Law 445 - Social Entrepreneurship, Housing and Sustainability
The objective of this course is to provide students with a foundational understanding of social entrepreneurship and the manner in which it can be applied to real estate. We will examine the ways in which real estate investments can achieve double—or even triple—bottom line benefits. The course will begin by familiarizing students with social entrepreneurship principles. Students will learn the characteristics of social entrepreneurs as well as the challenges associated with measuring social benefits. The course will then explore some of the major areas in which real estate investors can make a positive social impact. Our main focus will be housing affordability and real estate environmental sustainability. These areas include: (1) affordable housing, (2) place-based investments and urban quality of life, (3) public/private partnerships, (4) improving poor housing conditions and reducing homelessness, (5) sustainability and “green” building practices, and (6) transit-oriented development (TOD).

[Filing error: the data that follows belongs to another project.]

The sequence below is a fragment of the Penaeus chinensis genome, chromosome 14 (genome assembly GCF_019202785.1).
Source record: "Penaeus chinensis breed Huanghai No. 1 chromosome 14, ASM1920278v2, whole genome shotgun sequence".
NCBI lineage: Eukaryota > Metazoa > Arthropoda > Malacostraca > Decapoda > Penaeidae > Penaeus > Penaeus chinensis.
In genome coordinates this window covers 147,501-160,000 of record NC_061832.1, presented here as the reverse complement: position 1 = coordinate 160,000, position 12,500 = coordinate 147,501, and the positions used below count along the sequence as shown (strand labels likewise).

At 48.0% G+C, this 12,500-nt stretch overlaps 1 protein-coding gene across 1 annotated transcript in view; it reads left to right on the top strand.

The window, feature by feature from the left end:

Where appropriate, the course will also examine the role of the attorney in business transactions incorporating principles of social entrepreneurship. Specific focus will be given to particular areas in which lawyers have played a prominent role in facilitating social investment in real estate, such as with respect to the federal Low-Income Housing Tax Credit program. Classroom activity consists of lectures, business school case studies, in-class problem solving and analysis, guest speakers, and a robust team feasibility study.
|Paul Habibi / Matthew Kahn||14S||445||LEC 1||R 4:10 PM - 7:00 PM||3.0||No||No|
|Law 445 is a winter quarter course and meets for 10 weeks starting 1/09 through 3/21/14.|